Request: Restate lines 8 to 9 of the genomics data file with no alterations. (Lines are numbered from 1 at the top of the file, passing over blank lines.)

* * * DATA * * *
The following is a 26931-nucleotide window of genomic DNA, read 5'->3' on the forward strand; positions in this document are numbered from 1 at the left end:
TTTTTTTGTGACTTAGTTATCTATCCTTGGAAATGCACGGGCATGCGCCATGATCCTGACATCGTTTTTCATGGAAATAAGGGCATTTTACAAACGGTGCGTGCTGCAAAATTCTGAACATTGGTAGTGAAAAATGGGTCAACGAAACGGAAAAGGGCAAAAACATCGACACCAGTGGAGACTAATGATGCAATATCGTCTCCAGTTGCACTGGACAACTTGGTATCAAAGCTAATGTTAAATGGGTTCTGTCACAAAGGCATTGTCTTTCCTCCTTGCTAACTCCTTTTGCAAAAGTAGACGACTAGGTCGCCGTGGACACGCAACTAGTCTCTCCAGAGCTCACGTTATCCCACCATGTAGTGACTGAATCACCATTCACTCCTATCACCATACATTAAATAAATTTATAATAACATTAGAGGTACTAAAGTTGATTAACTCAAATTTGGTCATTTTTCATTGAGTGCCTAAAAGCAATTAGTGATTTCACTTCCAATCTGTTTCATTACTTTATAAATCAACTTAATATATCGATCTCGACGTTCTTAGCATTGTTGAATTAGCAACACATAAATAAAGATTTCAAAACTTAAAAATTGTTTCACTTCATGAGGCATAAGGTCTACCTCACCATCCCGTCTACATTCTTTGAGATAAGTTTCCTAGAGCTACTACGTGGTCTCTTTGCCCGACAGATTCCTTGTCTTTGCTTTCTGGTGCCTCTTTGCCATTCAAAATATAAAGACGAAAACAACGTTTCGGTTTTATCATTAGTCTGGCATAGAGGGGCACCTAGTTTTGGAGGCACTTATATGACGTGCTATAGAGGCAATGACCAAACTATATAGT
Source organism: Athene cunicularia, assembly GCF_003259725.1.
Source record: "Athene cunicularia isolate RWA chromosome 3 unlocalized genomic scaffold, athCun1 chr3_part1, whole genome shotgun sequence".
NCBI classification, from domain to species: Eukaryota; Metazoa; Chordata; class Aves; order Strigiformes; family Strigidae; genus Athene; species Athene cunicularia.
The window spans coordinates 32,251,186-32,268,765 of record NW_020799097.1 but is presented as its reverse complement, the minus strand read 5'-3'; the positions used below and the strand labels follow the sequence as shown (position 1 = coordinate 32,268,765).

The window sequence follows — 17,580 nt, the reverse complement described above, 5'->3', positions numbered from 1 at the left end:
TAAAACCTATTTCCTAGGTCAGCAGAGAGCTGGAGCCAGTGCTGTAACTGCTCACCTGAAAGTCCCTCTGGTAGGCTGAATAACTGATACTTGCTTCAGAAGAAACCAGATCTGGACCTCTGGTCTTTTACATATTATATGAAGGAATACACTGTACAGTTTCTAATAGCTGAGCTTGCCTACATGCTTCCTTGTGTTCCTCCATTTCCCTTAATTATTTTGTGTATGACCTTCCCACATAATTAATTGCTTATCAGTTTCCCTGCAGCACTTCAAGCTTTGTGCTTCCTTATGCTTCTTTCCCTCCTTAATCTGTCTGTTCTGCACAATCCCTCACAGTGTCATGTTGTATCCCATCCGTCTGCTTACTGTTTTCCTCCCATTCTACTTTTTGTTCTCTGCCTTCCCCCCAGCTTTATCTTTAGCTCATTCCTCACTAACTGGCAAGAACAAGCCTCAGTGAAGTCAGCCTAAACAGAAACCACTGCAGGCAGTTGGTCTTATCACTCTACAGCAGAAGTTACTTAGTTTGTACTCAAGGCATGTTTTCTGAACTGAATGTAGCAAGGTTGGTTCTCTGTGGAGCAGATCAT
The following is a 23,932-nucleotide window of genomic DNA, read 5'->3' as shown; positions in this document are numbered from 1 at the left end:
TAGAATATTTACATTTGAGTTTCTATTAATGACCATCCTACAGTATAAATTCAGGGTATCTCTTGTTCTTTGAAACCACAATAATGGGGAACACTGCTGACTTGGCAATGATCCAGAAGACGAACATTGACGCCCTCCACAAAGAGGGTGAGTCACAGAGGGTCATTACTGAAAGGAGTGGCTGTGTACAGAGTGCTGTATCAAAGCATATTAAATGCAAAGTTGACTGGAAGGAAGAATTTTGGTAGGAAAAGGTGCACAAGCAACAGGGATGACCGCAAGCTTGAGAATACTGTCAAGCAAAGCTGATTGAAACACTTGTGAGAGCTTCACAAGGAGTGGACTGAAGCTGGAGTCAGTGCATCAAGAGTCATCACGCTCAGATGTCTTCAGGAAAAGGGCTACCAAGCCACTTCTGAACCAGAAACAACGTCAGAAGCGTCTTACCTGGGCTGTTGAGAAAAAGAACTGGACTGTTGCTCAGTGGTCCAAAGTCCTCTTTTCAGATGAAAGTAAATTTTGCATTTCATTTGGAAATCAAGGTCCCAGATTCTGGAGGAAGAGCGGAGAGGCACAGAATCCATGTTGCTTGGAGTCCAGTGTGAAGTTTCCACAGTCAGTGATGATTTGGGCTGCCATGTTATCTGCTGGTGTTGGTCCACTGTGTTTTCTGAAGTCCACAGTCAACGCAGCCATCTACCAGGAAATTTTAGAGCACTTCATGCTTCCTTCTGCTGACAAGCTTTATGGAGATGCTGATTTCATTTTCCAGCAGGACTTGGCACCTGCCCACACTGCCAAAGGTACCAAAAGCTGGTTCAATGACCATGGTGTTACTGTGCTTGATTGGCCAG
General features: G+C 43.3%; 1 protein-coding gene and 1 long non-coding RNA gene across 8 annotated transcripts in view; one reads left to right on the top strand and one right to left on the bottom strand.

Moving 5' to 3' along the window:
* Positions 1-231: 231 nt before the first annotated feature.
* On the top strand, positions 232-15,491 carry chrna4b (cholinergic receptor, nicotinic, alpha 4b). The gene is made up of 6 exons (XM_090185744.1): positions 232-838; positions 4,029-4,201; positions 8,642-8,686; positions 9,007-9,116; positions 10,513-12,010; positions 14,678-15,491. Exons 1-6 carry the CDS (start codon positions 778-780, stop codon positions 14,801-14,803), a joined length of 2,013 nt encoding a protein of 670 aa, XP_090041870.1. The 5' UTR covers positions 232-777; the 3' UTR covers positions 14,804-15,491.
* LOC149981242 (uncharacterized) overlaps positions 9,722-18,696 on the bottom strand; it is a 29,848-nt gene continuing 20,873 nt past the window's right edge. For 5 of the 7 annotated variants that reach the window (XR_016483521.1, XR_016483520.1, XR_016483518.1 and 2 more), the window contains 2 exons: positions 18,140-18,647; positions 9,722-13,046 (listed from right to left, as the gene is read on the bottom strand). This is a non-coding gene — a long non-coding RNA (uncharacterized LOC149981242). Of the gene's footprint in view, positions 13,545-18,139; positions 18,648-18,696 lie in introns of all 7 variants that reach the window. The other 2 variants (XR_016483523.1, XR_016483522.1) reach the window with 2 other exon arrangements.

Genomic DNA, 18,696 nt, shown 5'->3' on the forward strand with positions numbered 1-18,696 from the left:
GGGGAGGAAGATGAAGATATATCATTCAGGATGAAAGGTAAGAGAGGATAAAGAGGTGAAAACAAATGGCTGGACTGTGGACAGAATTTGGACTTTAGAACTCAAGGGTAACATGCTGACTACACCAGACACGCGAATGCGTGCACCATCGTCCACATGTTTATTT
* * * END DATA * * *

TAAAACCTATTTCCTAGGTCAGCAGAGAGCTGGAGCCAGTGCTGTAACTGCTCACCTGAAAGTCCCTCTGGTAGGCTGAATAACTGATACTTGCTTCAGAAGAAACCAGATCTGGACCTCTGGTCTTTTACATATTATATGAAGGAATACACTGTACAGTTTCTAATAGCTGAGCTTGCCTACATGCTTCCTTGTGTTCCTCCATTTCCCTTAATTATTTTGTGTATGACCTTCCCACATAATTAATTGCTTATCAGTTTCCCTGCAGCACTTCAAGCTTTGTGCTTCCTTATGCTTCTTTCCCTCCTTAATCTGTCTGTTCTGCACAATCCCTCACAGTGTCATGTTGTATCCCATCCGTCTGCTTACTGTTTTCCTCCCATTCTACTTTTTGTTCTCTGCCTTCCCCCCAGCTTTATCTTTAGCTCATTCCTCACTAACTGGCAAGAACAAGCCTCAGTGAAGTCAGCCTAAACAGAAACCACTGCAGGCAGTTGGTCTTATCACTCTACAGCAGAAGTTACTTAGTTTGTACTCAAGGCATGTTTTCTGAACTGAATGTAGCAAGGTTGGTTCTCTGTGGAGCAGATCAT
The following is a 23,932-nucleotide window of genomic DNA, read 5'->3' as shown; positions in this document are numbered from 1 at the left end: